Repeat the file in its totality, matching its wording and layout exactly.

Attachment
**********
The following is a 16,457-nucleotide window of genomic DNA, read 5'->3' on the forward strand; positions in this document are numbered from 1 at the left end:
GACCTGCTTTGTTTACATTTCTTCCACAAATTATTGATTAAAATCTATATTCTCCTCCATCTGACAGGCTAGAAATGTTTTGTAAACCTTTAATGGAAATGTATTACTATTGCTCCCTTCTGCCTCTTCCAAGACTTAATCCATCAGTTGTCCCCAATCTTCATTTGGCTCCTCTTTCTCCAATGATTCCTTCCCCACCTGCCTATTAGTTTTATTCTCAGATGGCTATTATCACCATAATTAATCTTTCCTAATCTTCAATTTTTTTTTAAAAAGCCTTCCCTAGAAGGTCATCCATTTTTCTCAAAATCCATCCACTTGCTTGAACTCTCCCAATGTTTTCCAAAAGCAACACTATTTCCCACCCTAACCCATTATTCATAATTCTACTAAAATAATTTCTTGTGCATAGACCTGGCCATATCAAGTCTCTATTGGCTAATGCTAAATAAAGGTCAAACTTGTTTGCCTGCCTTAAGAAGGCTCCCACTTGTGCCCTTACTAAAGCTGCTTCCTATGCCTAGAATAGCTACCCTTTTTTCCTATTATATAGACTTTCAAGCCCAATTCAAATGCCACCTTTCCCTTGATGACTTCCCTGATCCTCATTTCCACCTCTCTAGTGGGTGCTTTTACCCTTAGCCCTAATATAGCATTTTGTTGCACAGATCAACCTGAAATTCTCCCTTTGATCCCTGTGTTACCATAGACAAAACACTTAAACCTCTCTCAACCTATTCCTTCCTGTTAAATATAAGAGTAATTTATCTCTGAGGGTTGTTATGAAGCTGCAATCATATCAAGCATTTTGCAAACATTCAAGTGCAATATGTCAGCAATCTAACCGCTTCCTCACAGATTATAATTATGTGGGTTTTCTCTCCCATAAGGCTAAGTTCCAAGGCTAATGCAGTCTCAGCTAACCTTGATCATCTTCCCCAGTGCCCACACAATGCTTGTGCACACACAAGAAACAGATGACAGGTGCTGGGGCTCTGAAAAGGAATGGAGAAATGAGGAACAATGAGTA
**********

The following is a 16,457-nucleotide window of genomic DNA, read 5'->3' on the forward strand; positions in this document are numbered from 1 at the left end:
GACCTGCTTTGTTTACATTTCTTCCACAAATTATTGATTAAAATCTATATTCTCCTCCATCTGACAGGCTAGAAATGTTTTGTAAACCTTTAATGGAAATGTATTACTATTGCTCCCTTCTGCCTCTTCCAAGACTTAATCCATCAGTTGTCCCCAATCTTCATTTGGCTCCTCTTTCTCCAATGATTCCTTCCCCACCTGCCTATTAGTTTTATTCTCAGATGGCTATTATCACCATAATTAATCTTTCCTAATCTTCAATTTTTTTTTAAAAAGCCTTCCCTAGAAGGTCATCCATTTTTCTCAAAATCCATCCACTTGCTTGAACTCTCCCAATGTTTTCCAAAAGCAACACTATTTCCCACCCTAACCCATTATTCATAATTCTACTAAAATAATTTCTTGTGCATAGACCTGGCCATATCAAGTCTCTATTGGCTAATGCTAAATAAAGGTCAAACTTGTTTGCCTGCCTTAAGAAGGCTCCCACTTGTGCCCTTACTAAAGCTGCTTCCTATGCCTAGAATAGCTACCCTTTTTTCCTATTATATAGACTTTCAAGCCCAATTCAAATGCCACCTTTCCCTTGATGACTTCCCTGATCCTCATTTCCACCTCTCTAGTGGGTGCTTTTACCCTTAGCCCTAATATAGCATTTTGTTGCACAGATCAACCTGAAATTCTCCCTTTGATCCCTGTGTTACCATAGACAAAACACTTAAACCTCTCTCAACCTATTCCTTCCTGTTAAATATAAGAGTAATTTATCTCTGAGGGTTGTTATGAAGCTGCAATCATATCAAGCATTTTGCAAACATTCAAGTGCAATATGTCAGCAATCTAACCGCTTCCTCACAGATTATAATTATGTGGGTTTTCTCTCCCATAAGGCTAAGTTCCAAGGCTAATGCAGTCTCAGCTAACCTTGATCATCTTCCCCAGTGCCCACACAATGCTTGTGCACACACAAGAAACAGATGACAGGTGCTGGGGCTCTGAAAAGGAATGGAGAAATGAGGAACAATGAGTA